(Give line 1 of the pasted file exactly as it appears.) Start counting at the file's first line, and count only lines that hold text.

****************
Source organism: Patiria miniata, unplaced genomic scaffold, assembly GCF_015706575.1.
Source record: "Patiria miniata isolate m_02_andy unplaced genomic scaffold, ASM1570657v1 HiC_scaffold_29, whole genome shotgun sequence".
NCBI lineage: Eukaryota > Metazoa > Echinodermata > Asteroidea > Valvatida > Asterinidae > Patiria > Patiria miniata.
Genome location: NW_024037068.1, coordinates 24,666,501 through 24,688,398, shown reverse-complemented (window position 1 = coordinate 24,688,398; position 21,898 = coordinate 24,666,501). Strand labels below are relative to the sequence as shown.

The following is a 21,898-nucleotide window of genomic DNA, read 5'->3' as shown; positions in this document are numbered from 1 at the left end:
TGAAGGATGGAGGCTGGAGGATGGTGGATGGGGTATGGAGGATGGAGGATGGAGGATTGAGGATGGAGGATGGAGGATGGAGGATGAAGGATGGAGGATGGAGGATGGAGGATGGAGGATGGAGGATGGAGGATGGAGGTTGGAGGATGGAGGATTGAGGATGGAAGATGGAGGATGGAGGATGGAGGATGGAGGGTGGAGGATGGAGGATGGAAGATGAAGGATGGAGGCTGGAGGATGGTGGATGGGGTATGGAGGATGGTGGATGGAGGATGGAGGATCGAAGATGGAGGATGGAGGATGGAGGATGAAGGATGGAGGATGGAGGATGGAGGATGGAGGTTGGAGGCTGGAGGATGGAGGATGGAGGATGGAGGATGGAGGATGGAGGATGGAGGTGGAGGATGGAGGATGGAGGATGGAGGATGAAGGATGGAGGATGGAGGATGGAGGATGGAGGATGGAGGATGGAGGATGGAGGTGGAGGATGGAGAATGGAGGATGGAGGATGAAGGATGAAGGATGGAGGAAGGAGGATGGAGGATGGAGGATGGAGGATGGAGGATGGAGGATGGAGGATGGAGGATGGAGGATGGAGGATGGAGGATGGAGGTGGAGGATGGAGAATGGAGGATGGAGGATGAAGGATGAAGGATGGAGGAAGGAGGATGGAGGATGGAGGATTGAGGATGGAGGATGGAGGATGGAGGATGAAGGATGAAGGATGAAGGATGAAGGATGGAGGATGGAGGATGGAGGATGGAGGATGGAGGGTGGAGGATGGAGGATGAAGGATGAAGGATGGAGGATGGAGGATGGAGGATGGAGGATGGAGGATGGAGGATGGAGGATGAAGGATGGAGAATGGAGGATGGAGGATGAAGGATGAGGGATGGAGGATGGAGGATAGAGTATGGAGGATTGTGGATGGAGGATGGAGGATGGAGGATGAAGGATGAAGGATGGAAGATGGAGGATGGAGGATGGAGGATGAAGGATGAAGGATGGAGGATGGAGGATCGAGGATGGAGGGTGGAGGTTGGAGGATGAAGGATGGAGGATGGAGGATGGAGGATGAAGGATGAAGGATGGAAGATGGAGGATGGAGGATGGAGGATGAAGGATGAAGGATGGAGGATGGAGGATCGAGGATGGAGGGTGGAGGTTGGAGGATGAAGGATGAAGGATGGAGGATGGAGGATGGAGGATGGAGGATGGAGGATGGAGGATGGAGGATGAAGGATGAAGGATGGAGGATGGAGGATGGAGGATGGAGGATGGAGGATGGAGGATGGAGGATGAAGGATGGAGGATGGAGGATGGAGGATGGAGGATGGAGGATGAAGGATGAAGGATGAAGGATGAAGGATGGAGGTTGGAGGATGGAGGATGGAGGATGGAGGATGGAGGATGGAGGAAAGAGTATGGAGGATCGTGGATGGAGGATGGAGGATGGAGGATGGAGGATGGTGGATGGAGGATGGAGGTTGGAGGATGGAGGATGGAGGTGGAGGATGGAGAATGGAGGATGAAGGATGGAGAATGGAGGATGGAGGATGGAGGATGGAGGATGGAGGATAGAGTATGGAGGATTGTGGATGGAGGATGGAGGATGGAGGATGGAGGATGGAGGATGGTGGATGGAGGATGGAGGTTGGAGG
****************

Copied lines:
Source organism: Patiria miniata, unplaced genomic scaffold, assembly GCF_015706575.1.